Subway terminals were understandably very crowded, but you would never know. When the vehicle stops, arrows and lines drawn on the platform concrete direct passengers where to go. The first passenger in line waits until the last passenger has exited before he steps on. That is some amazing humility. On top of the systematic approach to entering the metro, Koreans notice when the car is too full and simply stop in the front of their line to wait for the next one. Amazing.
It is clear that Seoul’s residents have very relationship-centered lives. Large groups of Korean youth eat around a barbecue on a Friday night. Ma and Pa close down their small electronics shop around 6 p.m. We walk into the hostel and the owner, DJ, immediately offered us to sit down and have a beer with him.
Relationships are not a tangible object. Yet if I, a foreigner, can palpably feel the effect of community, then people and relationships must be an important aspect of the Korean culture.
Churches & Christianity
Standing in downtown Seoul, it’s impossible to see much of anything because you’re among the world’s tallest skyscrapers. But when you travel to the outer districts, and the sun reflecting off the modern steel is less blinding, you start to notice church steeples rising above the relatively flat landscape. Then you notice how condensed these churches are. It seems as if there’s a church every 3 or 4 blocks.
About a third of Koreans practice Christianity, which is a much larger number than the country’s neighbors to the north and west. Perhaps it’s only because I’m a Christian and can relate to this aspect of their culture, but I can’t help but think that Christianity has a large influence in SK.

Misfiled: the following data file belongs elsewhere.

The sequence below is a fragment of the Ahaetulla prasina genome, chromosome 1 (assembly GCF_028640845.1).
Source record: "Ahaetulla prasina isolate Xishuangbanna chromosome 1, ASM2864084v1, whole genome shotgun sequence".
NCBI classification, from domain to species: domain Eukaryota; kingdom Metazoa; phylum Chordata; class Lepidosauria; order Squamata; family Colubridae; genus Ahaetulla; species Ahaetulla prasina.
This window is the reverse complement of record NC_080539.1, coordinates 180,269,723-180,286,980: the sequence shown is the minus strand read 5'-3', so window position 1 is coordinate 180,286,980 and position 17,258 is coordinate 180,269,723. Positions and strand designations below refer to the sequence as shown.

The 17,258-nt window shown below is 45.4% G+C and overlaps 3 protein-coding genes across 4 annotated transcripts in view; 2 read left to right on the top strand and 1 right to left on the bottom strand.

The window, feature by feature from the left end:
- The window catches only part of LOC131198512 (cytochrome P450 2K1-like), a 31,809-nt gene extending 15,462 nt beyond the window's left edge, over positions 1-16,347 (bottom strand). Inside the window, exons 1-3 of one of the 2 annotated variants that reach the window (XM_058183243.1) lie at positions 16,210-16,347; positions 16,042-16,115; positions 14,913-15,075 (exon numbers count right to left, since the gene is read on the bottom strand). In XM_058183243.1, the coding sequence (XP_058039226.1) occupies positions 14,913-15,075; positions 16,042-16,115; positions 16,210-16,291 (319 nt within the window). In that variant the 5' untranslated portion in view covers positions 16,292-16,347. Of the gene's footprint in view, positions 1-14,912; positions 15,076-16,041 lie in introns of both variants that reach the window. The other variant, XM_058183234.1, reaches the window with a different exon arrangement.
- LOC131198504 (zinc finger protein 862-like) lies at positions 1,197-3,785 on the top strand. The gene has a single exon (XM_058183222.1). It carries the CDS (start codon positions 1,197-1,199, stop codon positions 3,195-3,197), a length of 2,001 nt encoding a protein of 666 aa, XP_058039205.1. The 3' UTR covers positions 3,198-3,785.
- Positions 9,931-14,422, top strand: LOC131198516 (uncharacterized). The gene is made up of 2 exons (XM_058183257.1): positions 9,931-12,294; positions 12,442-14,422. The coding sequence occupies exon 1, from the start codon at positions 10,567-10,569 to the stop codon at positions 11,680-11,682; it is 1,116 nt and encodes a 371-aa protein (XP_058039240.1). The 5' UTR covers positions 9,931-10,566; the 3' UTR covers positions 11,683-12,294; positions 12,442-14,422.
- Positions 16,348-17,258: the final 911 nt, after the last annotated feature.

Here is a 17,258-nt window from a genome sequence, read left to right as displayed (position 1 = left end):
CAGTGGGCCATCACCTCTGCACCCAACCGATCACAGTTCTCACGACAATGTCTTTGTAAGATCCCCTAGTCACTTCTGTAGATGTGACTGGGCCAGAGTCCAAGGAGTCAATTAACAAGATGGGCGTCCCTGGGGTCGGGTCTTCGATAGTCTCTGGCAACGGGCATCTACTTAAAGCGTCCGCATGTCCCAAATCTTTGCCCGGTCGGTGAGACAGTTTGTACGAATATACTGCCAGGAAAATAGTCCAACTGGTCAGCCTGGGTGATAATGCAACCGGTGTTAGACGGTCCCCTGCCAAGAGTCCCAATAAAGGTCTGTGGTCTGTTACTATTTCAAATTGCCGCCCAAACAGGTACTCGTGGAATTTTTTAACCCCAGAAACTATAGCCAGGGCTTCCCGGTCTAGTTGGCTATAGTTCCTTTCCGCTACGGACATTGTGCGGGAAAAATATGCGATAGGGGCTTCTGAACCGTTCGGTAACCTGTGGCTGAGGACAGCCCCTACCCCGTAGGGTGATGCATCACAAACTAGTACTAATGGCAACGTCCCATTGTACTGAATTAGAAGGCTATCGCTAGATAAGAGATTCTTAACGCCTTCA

**Buddhism is the second largest religion in South Korea. If you’re a fan of Gilmore Girls, you’ll recognize SK’s religious ties in the Kim family. Grandma Kim is a Buddhist, Mrs. Kim is a 7th-day Adventist (branch of Christianity), and Lane Kim has no religious affiliation. This pretty much sums up religion in South Korea.
Koreans aren’t messing around when they add spice to their food. When I ordered a “medium” spicy meal, it was like they pureed my dish with three ghost peppers. I imagine their version of “hot” is just pure capsaicin.
I tend to trust people who like spicy food. It’s like a rite of passage for being an adventurer. And when an entire culture enjoys a daily salad made of cabbage and hot sauce (kimchi), it’s impossible to not like them.
My favorite part about traveling through Asia is the inconsistency and randomness of its cities. They seem to just plop a thousand world-record-shattering skyscrapers around their 2000 B.C. oriental structures. Seoul was no exception to this truth — cultural artifacts from dynasty still remain throughout the city.
Seoul is unique, even in comparison to other major Asian cities. I’m fortunate to have had this chance to enjoy its culture, and to watch my husband experience Asia for the first time. Of course, first-class seats on a 15-hour flight weren’t too bad either. 😉
The Wayfaring Woman